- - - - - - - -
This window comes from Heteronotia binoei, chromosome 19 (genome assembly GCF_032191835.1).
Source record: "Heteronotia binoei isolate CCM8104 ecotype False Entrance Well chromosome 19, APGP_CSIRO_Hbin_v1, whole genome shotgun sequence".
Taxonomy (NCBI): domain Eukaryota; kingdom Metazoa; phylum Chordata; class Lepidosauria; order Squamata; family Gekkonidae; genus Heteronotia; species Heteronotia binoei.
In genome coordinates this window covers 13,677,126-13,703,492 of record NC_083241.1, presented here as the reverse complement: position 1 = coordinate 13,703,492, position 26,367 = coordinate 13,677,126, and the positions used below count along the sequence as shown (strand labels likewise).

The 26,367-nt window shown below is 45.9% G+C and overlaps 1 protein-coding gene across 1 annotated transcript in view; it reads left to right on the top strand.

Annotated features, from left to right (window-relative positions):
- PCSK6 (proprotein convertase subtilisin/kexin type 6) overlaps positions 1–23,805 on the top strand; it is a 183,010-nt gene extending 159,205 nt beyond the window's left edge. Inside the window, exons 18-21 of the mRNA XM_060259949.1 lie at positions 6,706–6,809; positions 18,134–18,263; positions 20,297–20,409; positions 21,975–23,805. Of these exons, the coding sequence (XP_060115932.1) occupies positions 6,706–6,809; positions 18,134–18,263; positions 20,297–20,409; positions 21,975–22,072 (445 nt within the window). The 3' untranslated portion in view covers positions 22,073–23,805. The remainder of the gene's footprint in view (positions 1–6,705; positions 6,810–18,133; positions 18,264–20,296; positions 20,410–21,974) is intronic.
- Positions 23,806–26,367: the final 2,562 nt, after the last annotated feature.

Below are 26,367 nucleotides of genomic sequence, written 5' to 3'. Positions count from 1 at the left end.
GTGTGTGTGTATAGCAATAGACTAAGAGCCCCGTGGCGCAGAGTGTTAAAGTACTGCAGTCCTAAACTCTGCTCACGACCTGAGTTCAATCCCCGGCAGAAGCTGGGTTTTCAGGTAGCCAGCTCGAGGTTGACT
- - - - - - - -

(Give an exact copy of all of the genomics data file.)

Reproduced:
This window comes from Heteronotia binoei, chromosome 19 (genome assembly GCF_032191835.1).
Source record: "Heteronotia binoei isolate CCM8104 ecotype False Entrance Well chromosome 19, APGP_CSIRO_Hbin_v1, whole genome shotgun sequence".
Taxonomy (NCBI): domain Eukaryota; kingdom Metazoa; phylum Chordata; class Lepidosauria; order Squamata; family Gekkonidae; genus Heteronotia; species Heteronotia binoei.
In genome coordinates this window covers 13,677,126-13,703,492 of record NC_083241.1, presented here as the reverse complement: position 1 = coordinate 13,703,492, position 26,367 = coordinate 13,677,126, and the positions used below count along the sequence as shown (strand labels likewise).

The 26,367-nt window shown below is 45.9% G+C and overlaps 1 protein-coding gene across 1 annotated transcript in view; it reads left to right on the top strand.

Annotated features, from left to right (window-relative positions):
- PCSK6 (proprotein convertase subtilisin/kexin type 6) overlaps positions 1–23,805 on the top strand; it is a 183,010-nt gene extending 159,205 nt beyond the window's left edge. Inside the window, exons 18-21 of the mRNA XM_060259949.1 lie at positions 6,706–6,809; positions 18,134–18,263; positions 20,297–20,409; positions 21,975–23,805. Of these exons, the coding sequence (XP_060115932.1) occupies positions 6,706–6,809; positions 18,134–18,263; positions 20,297–20,409; positions 21,975–22,072 (445 nt within the window). The 3' untranslated portion in view covers positions 22,073–23,805. The remainder of the gene's footprint in view (positions 1–6,705; positions 6,810–18,133; positions 18,264–20,296; positions 20,410–21,974) is intronic.
- Positions 23,806–26,367: the final 2,562 nt, after the last annotated feature.

Below are 26,367 nucleotides of genomic sequence, written 5' to 3'. Positions count from 1 at the left end.
GTGTGTGTGTATAGCAATAGACTAAGAGCCCCGTGGCGCAGAGTGTTAAAGTACTGCAGTCCTAAACTCTGCTCACGACCTGAGTTCAATCCCCGGCAGAAGCTGGGTTTTCAGGTAGCCAGCTCGAGGTTGACT